The work of framing Constitutions for the Duchies was then entered upon, and this gave rise to much controversy and many grievances, and complaints that Denmark was neglecting to fulfil the promises made at the time of the conclusion of the Succession Treaty. This went on until in February 1858 the Diet of the Germanic Confederation demanded the fulfilment of those promises affecting the equality and independence of the Duchies, but nothing satisfactory resulted. In 1863 the King of Denmark decreed independent rights to Holstein, and elaborated a Constitution for Denmark and Schleswig which was held virtually to incorporate Schleswig with the Danish Monarchy, but he died before its promulgation, in November 1863. He was succeeded by King Christian IX, who had been designated by the Treaty of London of May 8, 1852, and by the consequent Royal Ordinance of July 31, 1853, as the successor to the throne of Denmark, and to the sovereignty of the Duchies. His first act was to sign the November Constitution of the Danish party.
1 State Papers, vol. xlii, p. 1184.
The Duke of Augustenburg then claimed the sovereignty of the Duchies, and was supported by Austria and Prussia and the Germanic Confederation, in spite of the treaty to which the two first-named Powers had affixed their signatures in 1852. They excused their disregard of the treaty stipulation on the grounds that the treaty had not been submitted to the German Diet and that Denmark had broken her promises of 1851-2; and they refused to recognize the right of Christian IX to succeed to the sovereignty of the Duchies except on the condition that the November Constitution was annulled. England strongly advised Denmark to withdraw the Constitution, and Denmark showed herself ready to follow this advice, but before the proposal could be carried out Austrian and Prussian troops invaded the Duchies and war ensued. Lord Palmerston, the English Prime Minister, described the entrance of troops into Schleswig as an 'iniquitous aggression'. If the German Powers had waited a couple of months, he explained, so as to, enable Denmark to withdraw the Constitution, as, on the advice of England, she was prepared to do, no war need have been made. The war was unnecessary, and therefore 'iniquitous'. This was in reply to observations made by the Austrian Government. In connexion with a remark made by the same Government on the principle that war abrogates treaties, Lord Palmerston observed that 'to make an aggressive war for the very purpose of abrogating them would be a great and evident abuse of an admitted principle'. 1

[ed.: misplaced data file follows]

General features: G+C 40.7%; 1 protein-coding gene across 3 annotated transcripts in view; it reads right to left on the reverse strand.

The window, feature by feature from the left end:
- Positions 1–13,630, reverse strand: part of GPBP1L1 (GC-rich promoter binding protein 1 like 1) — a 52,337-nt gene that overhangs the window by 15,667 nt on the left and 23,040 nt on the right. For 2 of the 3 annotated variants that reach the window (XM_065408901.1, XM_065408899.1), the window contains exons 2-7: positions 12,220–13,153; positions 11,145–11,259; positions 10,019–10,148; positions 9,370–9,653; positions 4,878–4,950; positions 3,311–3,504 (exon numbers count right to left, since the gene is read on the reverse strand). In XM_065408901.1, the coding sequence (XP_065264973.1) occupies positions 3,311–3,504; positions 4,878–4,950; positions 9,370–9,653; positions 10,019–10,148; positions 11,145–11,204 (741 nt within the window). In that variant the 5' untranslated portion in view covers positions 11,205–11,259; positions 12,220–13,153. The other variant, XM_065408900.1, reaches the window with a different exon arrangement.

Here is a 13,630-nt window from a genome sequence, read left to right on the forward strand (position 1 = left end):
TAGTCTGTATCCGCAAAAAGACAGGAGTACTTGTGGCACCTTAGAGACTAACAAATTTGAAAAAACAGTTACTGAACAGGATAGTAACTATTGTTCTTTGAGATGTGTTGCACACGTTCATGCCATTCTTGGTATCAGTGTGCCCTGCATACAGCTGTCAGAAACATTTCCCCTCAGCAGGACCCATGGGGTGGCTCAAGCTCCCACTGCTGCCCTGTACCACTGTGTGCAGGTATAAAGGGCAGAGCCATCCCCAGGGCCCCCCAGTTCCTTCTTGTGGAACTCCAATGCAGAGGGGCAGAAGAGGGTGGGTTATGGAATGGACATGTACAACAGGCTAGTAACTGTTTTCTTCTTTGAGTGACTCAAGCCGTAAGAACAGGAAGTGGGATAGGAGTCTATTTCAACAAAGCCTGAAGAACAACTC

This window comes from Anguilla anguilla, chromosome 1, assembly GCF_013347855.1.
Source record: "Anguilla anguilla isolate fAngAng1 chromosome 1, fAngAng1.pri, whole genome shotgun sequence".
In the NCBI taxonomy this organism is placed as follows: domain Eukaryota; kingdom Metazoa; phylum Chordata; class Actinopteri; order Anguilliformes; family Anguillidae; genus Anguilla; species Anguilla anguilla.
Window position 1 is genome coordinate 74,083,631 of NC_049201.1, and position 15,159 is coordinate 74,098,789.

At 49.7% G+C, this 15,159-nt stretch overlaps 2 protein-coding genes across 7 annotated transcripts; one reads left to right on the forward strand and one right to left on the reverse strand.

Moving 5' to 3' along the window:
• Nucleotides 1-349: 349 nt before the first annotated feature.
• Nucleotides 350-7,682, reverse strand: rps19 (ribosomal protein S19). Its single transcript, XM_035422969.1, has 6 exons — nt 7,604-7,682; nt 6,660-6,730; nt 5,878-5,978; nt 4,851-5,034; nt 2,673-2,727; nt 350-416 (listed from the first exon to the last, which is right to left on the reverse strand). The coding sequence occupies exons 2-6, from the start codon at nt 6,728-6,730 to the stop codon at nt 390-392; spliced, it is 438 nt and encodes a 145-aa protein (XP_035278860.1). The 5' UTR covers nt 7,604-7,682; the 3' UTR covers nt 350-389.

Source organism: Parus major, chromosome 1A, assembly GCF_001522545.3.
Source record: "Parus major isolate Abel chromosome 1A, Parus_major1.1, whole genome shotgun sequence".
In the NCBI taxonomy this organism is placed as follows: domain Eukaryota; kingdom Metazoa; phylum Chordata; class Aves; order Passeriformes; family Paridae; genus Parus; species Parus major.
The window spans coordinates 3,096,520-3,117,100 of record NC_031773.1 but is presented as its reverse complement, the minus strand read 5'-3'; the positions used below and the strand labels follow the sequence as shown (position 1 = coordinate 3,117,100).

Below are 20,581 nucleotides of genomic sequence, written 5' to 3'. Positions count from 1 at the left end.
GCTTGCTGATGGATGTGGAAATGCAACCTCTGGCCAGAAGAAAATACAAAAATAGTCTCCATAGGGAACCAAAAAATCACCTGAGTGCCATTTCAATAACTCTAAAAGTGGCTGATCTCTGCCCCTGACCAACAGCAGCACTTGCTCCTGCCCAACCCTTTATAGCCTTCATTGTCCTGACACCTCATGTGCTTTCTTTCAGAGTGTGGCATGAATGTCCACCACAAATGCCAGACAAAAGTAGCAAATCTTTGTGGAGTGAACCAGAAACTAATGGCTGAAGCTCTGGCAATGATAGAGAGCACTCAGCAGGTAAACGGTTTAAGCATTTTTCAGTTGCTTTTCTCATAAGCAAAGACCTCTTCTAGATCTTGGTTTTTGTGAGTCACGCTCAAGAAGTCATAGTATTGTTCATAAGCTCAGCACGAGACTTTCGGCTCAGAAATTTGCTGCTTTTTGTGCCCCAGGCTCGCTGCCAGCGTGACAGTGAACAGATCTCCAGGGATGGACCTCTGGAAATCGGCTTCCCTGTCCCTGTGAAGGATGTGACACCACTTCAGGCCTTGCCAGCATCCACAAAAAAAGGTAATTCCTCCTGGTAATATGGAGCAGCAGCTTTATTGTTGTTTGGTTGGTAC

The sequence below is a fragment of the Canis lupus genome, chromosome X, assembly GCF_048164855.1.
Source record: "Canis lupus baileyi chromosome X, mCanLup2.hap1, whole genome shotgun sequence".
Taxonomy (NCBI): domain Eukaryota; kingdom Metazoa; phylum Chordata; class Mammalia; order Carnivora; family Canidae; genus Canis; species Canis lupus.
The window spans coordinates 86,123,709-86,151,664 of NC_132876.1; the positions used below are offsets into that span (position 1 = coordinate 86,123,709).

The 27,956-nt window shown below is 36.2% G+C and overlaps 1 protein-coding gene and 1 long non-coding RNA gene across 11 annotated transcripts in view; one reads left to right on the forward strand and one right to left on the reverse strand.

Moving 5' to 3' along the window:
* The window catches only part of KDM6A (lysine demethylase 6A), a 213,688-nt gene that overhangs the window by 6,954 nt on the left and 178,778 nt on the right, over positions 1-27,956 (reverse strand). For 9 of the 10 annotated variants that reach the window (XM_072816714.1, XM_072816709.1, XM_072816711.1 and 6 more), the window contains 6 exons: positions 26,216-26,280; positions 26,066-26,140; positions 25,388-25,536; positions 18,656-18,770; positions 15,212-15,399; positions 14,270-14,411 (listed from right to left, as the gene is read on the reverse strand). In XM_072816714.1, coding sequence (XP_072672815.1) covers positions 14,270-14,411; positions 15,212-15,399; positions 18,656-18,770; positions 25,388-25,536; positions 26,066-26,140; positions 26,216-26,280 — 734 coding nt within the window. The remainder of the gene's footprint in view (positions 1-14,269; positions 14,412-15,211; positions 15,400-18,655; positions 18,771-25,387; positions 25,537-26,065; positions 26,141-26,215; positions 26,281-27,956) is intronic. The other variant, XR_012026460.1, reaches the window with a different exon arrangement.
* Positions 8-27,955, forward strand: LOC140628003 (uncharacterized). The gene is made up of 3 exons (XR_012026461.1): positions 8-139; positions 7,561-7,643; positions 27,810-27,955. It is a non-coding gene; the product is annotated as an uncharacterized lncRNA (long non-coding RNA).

It would be impossible within the limits of the present work to discuss at length the rights and wrongs of the Duchies question from the points of view of the various Powers interested. The Danish Government maintained that Schleswig was altogether removed from any interference on the part of the Germanic Confederation, and that as
1 Lord Russell to Lord Bloomfield, February 24, 1864. Blue Book, ' Denmark and Germany', No. 5, 1864.